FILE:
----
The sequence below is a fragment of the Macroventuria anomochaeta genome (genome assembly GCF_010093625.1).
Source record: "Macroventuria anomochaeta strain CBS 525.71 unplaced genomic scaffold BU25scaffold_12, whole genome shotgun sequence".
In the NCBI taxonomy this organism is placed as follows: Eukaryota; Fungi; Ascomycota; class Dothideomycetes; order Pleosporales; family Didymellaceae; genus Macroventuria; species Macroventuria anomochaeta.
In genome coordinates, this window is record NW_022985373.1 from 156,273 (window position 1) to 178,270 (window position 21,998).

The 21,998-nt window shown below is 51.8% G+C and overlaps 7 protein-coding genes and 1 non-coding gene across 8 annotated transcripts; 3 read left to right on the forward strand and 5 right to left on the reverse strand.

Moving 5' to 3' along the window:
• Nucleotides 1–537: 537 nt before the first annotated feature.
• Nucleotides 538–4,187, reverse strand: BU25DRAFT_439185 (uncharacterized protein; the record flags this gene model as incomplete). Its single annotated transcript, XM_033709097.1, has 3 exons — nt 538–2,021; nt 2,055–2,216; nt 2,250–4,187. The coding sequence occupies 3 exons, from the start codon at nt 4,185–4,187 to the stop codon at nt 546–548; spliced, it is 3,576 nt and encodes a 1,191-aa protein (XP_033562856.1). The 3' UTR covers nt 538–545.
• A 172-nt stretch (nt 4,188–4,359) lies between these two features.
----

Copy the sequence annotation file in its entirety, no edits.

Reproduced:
The sequence below is a fragment of the Macroventuria anomochaeta genome (genome assembly GCF_010093625.1).
Source record: "Macroventuria anomochaeta strain CBS 525.71 unplaced genomic scaffold BU25scaffold_12, whole genome shotgun sequence".
In the NCBI taxonomy this organism is placed as follows: Eukaryota; Fungi; Ascomycota; class Dothideomycetes; order Pleosporales; family Didymellaceae; genus Macroventuria; species Macroventuria anomochaeta.
In genome coordinates, this window is record NW_022985373.1 from 156,273 (window position 1) to 178,270 (window position 21,998).

The 21,998-nt window shown below is 51.8% G+C and overlaps 7 protein-coding genes and 1 non-coding gene across 8 annotated transcripts; 3 read left to right on the forward strand and 5 right to left on the reverse strand.

Moving 5' to 3' along the window:
• Nucleotides 1–537: 537 nt before the first annotated feature.
• Nucleotides 538–4,187, reverse strand: BU25DRAFT_439185 (uncharacterized protein; the record flags this gene model as incomplete). Its single annotated transcript, XM_033709097.1, has 3 exons — nt 538–2,021; nt 2,055–2,216; nt 2,250–4,187. The coding sequence occupies 3 exons, from the start codon at nt 4,185–4,187 to the stop codon at nt 546–548; spliced, it is 3,576 nt and encodes a 1,191-aa protein (XP_033562856.1). The 3' UTR covers nt 538–545.
• A 172-nt stretch (nt 4,188–4,359) lies between these two features.